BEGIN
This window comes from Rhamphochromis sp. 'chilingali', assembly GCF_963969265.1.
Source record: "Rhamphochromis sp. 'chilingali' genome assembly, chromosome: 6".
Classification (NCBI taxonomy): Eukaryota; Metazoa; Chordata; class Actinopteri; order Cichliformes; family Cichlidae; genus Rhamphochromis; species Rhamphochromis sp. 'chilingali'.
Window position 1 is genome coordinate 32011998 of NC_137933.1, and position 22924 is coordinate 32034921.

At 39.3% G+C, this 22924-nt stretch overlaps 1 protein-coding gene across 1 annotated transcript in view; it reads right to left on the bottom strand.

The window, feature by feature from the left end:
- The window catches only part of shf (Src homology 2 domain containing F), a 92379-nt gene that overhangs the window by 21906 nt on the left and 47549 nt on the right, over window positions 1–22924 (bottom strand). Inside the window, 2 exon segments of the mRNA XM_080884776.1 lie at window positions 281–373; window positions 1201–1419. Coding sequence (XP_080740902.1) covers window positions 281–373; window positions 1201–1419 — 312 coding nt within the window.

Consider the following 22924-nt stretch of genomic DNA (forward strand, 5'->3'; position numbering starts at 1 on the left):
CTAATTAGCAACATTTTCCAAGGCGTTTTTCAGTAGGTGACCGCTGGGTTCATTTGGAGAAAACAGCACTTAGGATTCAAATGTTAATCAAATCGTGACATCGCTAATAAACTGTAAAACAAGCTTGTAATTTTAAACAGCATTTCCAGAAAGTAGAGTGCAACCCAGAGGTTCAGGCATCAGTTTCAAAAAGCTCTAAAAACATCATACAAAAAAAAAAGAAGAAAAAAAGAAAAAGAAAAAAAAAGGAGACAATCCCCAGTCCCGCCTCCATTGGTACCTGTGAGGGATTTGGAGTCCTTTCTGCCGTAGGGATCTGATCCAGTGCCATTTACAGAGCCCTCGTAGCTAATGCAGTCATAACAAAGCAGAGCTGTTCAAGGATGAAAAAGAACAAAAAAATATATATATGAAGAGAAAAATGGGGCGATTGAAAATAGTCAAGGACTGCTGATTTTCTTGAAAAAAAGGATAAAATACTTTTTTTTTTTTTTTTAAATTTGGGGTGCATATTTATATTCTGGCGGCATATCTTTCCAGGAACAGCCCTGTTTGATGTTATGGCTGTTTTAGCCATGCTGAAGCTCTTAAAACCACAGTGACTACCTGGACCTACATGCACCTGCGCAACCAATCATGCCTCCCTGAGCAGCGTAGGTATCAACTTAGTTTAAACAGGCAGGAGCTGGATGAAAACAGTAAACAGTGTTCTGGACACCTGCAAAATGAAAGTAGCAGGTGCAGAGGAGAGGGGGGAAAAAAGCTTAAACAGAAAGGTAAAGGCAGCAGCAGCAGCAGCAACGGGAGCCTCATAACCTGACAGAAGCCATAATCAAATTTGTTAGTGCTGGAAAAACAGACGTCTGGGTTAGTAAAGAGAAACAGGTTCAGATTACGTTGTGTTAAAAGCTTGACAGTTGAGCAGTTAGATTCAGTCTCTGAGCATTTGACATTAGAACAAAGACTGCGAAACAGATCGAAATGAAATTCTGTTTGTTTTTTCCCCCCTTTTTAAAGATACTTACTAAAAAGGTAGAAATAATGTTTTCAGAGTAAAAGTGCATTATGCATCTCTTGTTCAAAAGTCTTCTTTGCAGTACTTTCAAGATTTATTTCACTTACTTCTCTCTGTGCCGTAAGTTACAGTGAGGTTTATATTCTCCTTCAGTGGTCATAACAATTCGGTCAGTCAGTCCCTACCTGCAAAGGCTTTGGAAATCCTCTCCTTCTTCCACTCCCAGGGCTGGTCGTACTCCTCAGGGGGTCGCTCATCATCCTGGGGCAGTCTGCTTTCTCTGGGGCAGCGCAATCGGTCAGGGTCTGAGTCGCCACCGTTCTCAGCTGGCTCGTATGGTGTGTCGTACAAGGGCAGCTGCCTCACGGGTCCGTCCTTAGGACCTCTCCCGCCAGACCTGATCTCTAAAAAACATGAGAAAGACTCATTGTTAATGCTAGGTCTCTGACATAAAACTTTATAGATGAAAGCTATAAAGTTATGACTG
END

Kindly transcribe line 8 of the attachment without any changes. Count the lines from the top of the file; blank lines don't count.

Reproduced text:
Consider the following 22924-nt stretch of genomic DNA (forward strand, 5'->3'; position numbering starts at 1 on the left):